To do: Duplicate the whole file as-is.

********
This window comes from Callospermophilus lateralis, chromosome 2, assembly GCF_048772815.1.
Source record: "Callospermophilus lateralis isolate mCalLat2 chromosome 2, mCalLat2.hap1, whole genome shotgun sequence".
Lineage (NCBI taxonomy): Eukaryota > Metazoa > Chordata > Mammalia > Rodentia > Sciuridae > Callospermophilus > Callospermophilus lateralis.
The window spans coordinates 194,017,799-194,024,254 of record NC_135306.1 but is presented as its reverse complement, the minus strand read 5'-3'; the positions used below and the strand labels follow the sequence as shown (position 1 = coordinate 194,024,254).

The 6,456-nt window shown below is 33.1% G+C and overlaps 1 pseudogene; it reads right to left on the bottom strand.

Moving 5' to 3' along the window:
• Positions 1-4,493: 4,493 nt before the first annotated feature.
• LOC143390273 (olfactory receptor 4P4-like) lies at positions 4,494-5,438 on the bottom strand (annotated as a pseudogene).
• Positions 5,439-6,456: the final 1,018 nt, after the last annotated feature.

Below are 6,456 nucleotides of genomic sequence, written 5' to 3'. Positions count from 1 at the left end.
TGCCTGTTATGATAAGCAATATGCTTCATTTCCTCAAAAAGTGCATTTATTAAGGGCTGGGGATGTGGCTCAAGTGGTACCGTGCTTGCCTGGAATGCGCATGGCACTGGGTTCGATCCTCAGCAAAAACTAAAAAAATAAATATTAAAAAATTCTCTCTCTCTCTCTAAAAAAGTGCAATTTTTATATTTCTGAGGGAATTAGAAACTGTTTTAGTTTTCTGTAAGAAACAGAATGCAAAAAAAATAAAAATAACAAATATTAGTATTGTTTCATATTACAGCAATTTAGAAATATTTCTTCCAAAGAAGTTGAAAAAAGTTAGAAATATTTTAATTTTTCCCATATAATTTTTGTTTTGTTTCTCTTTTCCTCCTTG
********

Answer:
This window comes from Callospermophilus lateralis, chromosome 2, assembly GCF_048772815.1.
Source record: "Callospermophilus lateralis isolate mCalLat2 chromosome 2, mCalLat2.hap1, whole genome shotgun sequence".
Lineage (NCBI taxonomy): Eukaryota > Metazoa > Chordata > Mammalia > Rodentia > Sciuridae > Callospermophilus > Callospermophilus lateralis.
The window spans coordinates 194,017,799-194,024,254 of record NC_135306.1 but is presented as its reverse complement, the minus strand read 5'-3'; the positions used below and the strand labels follow the sequence as shown (position 1 = coordinate 194,024,254).

The 6,456-nt window shown below is 33.1% G+C and overlaps 1 pseudogene; it reads right to left on the bottom strand.

Moving 5' to 3' along the window:
• Positions 1-4,493: 4,493 nt before the first annotated feature.
• LOC143390273 (olfactory receptor 4P4-like) lies at positions 4,494-5,438 on the bottom strand (annotated as a pseudogene).
• Positions 5,439-6,456: the final 1,018 nt, after the last annotated feature.

Below are 6,456 nucleotides of genomic sequence, written 5' to 3'. Positions count from 1 at the left end.
TGCCTGTTATGATAAGCAATATGCTTCATTTCCTCAAAAAGTGCATTTATTAAGGGCTGGGGATGTGGCTCAAGTGGTACCGTGCTTGCCTGGAATGCGCATGGCACTGGGTTCGATCCTCAGCAAAAACTAAAAAAATAAATATTAAAAAATTCTCTCTCTCTCTCTAAAAAAGTGCAATTTTTATATTTCTGAGGGAATTAGAAACTGTTTTAGTTTTCTGTAAGAAACAGAATGCAAAAAAAATAAAAATAACAAATATTAGTATTGTTTCATATTACAGCAATTTAGAAATATTTCTTCCAAAGAAGTTGAAAAAAGTTAGAAATATTTTAATTTTTCCCATATAATTTTTGTTTTGTTTCTCTTTTCCTCCTTG